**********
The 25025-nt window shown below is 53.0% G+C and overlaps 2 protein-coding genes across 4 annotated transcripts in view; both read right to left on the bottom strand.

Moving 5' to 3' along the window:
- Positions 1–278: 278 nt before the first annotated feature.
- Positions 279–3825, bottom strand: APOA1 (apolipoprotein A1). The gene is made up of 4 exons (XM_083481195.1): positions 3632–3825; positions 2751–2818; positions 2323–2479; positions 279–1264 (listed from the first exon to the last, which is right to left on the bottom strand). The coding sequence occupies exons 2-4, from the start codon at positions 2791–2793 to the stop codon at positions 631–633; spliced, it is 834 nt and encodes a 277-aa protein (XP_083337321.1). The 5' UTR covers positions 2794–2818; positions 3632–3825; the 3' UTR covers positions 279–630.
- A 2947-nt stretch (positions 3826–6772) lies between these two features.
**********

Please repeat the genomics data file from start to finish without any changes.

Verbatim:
The 25025-nt window shown below is 53.0% G+C and overlaps 2 protein-coding genes across 4 annotated transcripts in view; both read right to left on the bottom strand.

Moving 5' to 3' along the window:
- Positions 1–278: 278 nt before the first annotated feature.
- Positions 279–3825, bottom strand: APOA1 (apolipoprotein A1). The gene is made up of 4 exons (XM_083481195.1): positions 3632–3825; positions 2751–2818; positions 2323–2479; positions 279–1264 (listed from the first exon to the last, which is right to left on the bottom strand). The coding sequence occupies exons 2-4, from the start codon at positions 2791–2793 to the stop codon at positions 631–633; spliced, it is 834 nt and encodes a 277-aa protein (XP_083337321.1). The 5' UTR covers positions 2794–2818; positions 3632–3825; the 3' UTR covers positions 279–630.
- A 2947-nt stretch (positions 3826–6772) lies between these two features.